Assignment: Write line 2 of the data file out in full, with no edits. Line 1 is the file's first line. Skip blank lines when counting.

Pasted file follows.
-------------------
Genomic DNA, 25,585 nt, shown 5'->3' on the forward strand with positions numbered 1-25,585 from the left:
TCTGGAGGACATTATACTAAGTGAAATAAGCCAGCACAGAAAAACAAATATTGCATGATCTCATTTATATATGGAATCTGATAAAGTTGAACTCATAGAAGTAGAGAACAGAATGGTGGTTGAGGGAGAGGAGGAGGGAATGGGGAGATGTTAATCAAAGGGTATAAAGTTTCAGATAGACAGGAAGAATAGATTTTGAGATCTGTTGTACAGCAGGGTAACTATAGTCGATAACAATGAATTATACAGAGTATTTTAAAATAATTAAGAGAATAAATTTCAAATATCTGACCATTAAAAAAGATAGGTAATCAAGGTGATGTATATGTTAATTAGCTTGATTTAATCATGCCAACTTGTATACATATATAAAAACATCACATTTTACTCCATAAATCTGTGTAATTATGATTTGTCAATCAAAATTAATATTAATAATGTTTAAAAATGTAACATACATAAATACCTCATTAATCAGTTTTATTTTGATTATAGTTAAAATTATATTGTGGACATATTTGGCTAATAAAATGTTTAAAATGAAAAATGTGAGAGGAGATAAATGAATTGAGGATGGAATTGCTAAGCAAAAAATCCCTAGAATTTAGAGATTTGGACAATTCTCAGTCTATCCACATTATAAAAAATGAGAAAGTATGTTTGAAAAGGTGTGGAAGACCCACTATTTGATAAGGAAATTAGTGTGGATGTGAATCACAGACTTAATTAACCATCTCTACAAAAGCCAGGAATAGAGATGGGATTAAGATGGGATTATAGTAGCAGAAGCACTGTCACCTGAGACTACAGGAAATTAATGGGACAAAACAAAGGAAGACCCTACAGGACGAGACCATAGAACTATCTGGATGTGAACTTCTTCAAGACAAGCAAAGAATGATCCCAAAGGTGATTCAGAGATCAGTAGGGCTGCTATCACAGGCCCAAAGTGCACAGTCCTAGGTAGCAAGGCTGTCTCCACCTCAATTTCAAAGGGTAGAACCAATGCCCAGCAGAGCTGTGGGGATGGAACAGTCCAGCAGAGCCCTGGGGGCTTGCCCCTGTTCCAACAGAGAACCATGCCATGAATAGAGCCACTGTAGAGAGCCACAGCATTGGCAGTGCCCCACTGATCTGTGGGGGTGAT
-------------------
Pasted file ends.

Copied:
TCTGGAGGACATTATACTAAGTGAAATAAGCCAGCACAGAAAAACAAATATTGCATGATCTCATTTATATATGGAATCTGATAAAGTTGAACTCATAGAAGTAGAGAACAGAATGGTGGTTGAGGGAGAGGAGGAGGGAATGGGGAGATGTTAATCAAAGGGTATAAAGTTTCAGATAGACAGGAAGAATAGATTTTGAGATCTGTTGTACAGCAGGGTAACTATAGTCGATAACAATGAATTATACAGAGTATTTTAAAATAATTAAGAGAATAAATTTCAAATATCTGACCATTAAAAAAGATAGGTAATCAAGGTGATGTATATGTTAATTAGCTTGATTTAATCATGCCAACTTGTATACATATATAAAAACATCACATTTTACTCCATAAATCTGTGTAATTATGATTTGTCAATCAAAATTAATATTAATAATGTTTAAAAATGTAACATACATAAATACCTCATTAATCAGTTTTATTTTGATTATAGTTAAAATTATATTGTGGACATATTTGGCTAATAAAATGTTTAAAATGAAAAATGTGAGAGGAGATAAATGAATTGAGGATGGAATTGCTAAGCAAAAAATCCCTAGAATTTAGAGATTTGGACAATTCTCAGTCTATCCACATTATAAAAAATGAGAAAGTATGTTTGAAAAGGTGTGGAAGACCCACTATTTGATAAGGAAATTAGTGTGGATGTGAATCACAGACTTAATTAACCATCTCTACAAAAGCCAGGAATAGAGATGGGATTAAGATGGGATTATAGTAGCAGAAGCACTGTCACCTGAGACTACAGGAAATTAATGGGACAAAACAAAGGAAGACCCTACAGGACGAGACCATAGAACTATCTGGATGTGAACTTCTTCAAGACAAGCAAAGAATGATCCCAAAGGTGATTCAGAGATCAGTAGGGCTGCTATCACAGGCCCAAAGTGCACAGTCCTAGGTAGCAAGGCTGTCTCCACCTCAATTTCAAAGGGTAGAACCAATGCCCAGCAGAGCTGTGGGGATGGAACAGTCCAGCAGAGCCCTGGGGGCTTGCCCCTGTTCCAACAGAGAACCATGCCATGAATAGAGCCACTGTAGAGAGCCACAGCATTGGCAGTGCCCCACTGATCTGTGGGGGTGAT